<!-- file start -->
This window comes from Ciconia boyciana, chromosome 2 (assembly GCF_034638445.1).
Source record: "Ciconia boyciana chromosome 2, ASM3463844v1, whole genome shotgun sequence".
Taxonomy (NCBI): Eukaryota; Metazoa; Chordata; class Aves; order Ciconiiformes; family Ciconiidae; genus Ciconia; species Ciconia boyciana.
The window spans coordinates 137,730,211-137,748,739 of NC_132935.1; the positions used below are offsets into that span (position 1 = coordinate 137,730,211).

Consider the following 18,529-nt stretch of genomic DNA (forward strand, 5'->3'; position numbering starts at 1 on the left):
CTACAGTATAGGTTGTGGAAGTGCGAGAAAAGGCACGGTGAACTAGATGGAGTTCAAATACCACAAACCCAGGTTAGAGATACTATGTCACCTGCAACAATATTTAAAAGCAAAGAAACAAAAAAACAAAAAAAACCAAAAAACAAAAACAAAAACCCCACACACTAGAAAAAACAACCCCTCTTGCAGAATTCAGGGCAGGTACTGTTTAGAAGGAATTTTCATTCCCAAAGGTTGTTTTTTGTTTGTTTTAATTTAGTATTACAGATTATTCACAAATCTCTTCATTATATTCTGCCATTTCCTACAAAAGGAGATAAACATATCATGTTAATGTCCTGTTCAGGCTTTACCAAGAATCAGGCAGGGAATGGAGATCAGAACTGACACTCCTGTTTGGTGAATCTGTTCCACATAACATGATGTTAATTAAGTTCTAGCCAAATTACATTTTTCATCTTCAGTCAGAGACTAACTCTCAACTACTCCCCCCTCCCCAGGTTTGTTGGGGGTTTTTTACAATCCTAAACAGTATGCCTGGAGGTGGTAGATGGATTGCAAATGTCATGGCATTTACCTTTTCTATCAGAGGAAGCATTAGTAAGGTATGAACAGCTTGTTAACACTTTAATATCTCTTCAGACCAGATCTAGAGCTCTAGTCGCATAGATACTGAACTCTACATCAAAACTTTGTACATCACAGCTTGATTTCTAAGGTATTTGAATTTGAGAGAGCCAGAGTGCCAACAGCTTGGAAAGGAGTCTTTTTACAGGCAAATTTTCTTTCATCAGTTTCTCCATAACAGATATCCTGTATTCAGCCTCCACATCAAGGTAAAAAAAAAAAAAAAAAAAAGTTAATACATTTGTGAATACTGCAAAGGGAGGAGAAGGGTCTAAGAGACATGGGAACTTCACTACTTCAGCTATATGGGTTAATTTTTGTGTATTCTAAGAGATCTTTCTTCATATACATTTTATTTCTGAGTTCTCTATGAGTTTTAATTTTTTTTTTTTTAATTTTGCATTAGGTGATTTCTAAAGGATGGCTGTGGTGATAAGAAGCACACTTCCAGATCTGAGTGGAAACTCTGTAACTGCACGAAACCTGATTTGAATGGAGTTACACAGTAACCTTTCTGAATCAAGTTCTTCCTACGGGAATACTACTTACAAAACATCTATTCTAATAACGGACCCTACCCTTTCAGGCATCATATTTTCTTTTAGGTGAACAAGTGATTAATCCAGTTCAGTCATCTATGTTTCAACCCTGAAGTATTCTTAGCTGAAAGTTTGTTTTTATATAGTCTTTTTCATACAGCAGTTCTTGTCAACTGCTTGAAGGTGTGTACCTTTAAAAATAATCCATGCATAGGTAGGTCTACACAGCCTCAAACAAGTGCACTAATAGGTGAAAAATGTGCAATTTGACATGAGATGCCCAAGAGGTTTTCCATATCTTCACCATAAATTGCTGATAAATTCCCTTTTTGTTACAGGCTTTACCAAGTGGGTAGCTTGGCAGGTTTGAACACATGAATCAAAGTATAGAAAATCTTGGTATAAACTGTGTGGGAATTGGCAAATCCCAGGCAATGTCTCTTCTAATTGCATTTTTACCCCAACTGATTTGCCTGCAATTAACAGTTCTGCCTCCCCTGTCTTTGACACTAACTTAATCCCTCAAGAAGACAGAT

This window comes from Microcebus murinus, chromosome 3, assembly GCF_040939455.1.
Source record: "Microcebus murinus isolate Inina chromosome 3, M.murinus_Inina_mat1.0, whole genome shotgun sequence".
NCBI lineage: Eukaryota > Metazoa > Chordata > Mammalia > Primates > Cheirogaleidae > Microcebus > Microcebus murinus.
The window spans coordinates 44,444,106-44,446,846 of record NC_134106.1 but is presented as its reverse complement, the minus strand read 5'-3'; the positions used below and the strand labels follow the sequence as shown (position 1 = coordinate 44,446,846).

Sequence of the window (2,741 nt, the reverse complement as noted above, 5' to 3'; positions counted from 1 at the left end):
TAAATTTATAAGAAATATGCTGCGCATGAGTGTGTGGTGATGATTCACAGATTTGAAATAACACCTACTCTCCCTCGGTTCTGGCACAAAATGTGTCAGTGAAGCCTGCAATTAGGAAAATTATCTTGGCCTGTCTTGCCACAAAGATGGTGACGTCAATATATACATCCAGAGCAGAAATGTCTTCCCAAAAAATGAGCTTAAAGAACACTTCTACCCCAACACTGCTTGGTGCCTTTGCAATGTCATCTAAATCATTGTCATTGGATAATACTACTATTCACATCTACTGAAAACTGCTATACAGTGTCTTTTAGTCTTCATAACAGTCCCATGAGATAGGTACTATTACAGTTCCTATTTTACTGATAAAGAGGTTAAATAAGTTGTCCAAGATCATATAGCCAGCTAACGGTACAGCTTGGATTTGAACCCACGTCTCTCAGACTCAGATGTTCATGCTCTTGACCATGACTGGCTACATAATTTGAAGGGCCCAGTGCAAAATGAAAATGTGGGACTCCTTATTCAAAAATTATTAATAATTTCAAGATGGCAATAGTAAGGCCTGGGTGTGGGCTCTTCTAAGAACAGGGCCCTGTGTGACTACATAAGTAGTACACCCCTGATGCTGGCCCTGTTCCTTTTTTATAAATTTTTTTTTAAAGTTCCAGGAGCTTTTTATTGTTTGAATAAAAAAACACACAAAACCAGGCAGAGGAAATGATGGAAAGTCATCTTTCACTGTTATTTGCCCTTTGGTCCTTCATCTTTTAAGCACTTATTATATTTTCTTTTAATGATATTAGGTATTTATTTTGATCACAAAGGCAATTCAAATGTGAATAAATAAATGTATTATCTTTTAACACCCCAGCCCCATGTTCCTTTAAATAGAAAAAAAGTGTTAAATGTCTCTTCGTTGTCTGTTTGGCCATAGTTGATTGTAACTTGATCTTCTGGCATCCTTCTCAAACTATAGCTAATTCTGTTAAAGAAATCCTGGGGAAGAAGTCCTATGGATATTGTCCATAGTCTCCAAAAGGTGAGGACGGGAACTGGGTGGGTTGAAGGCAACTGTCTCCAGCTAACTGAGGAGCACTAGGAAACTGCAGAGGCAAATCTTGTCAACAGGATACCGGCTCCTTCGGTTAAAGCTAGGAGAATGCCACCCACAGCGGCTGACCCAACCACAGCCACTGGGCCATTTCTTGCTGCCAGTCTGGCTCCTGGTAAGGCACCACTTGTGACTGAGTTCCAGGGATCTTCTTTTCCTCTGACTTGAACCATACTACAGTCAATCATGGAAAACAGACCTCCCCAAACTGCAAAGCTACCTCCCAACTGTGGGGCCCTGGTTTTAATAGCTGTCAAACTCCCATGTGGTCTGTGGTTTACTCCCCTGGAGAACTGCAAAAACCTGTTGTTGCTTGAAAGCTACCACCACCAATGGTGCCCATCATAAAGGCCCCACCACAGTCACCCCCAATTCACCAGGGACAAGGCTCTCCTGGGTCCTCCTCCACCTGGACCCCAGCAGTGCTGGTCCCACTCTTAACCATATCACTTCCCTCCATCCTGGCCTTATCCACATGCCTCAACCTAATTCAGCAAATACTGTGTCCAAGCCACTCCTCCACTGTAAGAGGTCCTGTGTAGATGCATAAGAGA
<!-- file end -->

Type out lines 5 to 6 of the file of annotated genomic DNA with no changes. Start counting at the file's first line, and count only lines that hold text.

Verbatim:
Consider the following 18,529-nt stretch of genomic DNA (forward strand, 5'->3'; position numbering starts at 1 on the left):
CTACAGTATAGGTTGTGGAAGTGCGAGAAAAGGCACGGTGAACTAGATGGAGTTCAAATACCACAAACCCAGGTTAGAGATACTATGTCACCTGCAACAATATTTAAAAGCAAAGAAACAAAAAAACAAAAAAAACCAAAAAACAAAAACAAAAACCCCACACACTAGAAAAAACAACCCCTCTTGCAGAATTCAGGGCAGGTACTGTTTAGAAGGAATTTTCATTCCCAAAGGTTGTTTTTTGTTTGTTTTAATTTAGTATTACAGATTATTCACAAATCTCTTCATTATATTCTGCCATTTCCTACAAAAGGAGATAAACATATCATGTTAATGTCCTGTTCAGGCTTTACCAAGAATCAGGCAGGGAATGGAGATCAGAACTGACACTCCTGTTTGGTGAATCTGTTCCACATAACATGATGTTAATTAAGTTCTAGCCAAATTACATTTTTCATCTTCAGTCAGAGACTAACTCTCAACTACTCCCCCCTCCCCAGGTTTGTTGGGGGTTTTTTACAATCCTAAACAGTATGCCTGGAGGTGGTAGATGGATTGCAAATGTCATGGCATTTACCTTTTCTATCAGAGGAAGCATTAGTAAGGTATGAACAGCTTGTTAACACTTTAATATCTCTTCAGACCAGATCTAGAGCTCTAGTCGCATAGATACTGAACTCTACATCAAAACTTTGTACATCACAGCTTGATTTCTAAGGTATTTGAATTTGAGAGAGCCAGAGTGCCAACAGCTTGGAAAGGAGTCTTTTTACAGGCAAATTTTCTTTCATCAGTTTCTCCATAACAGATATCCTGTATTCAGCCTCCACATCAAGGTAAAAAAAAAAAAAAAAAAAAGTTAATACATTTGTGAATACTGCAAAGGGAGGAGAAGGGTCTAAGAGACATGGGAACTTCACTACTTCAGCTATATGGGTTAATTTTTGTGTATTCTAAGAGATCTTTCTTCATATACATTTTATTTCTGAGTTCTCTATGAGTTTTAATTTTTTTTTTTTTAATTTTGCATTAGGTGATTTCTAAAGGATGGCTGTGGTGATAAGAAGCACACTTCCAGATCTGAGTGGAAACTCTGTAACTGCACGAAACCTGATTTGAATGGAGTTACACAGTAACCTTTCTGAATCAAGTTCTTCCTACGGGAATACTACTTACAAAACATCTATTCTAATAACGGACCCTACCCTTTCAGGCATCATATTTTCTTTTAGGTGAACAAGTGATTAATCCAGTTCAGTCATCTATGTTTCAACCCTGAAGTATTCTTAGCTGAAAGTTTGTTTTTATATAGTCTTTTTCATACAGCAGTTCTTGTCAACTGCTTGAAGGTGTGTACCTTTAAAAATAATCCATGCATAGGTAGGTCTACACAGCCTCAAACAAGTGCACTAATAGGTGAAAAATGTGCAATTTGACATGAGATGCCCAAGAGGTTTTCCATATCTTCACCATAAATTGCTGATAAATTCCCTTTTTGTTACAGGCTTTACCAAGTGGGTAGCTTGGCAGGTTTGAACACATGAATCAAAGTATAGAAAATCTTGGTATAAACTGTGTGGGAATTGGCAAATCCCAGGCAATGTCTCTTCTAATTGCATTTTTACCCCAACTGATTTGCCTGCAATTAACAGTTCTGCCTCCCCTGTCTTTGACACTAACTTAATCCCTCAAGAAGACAGAT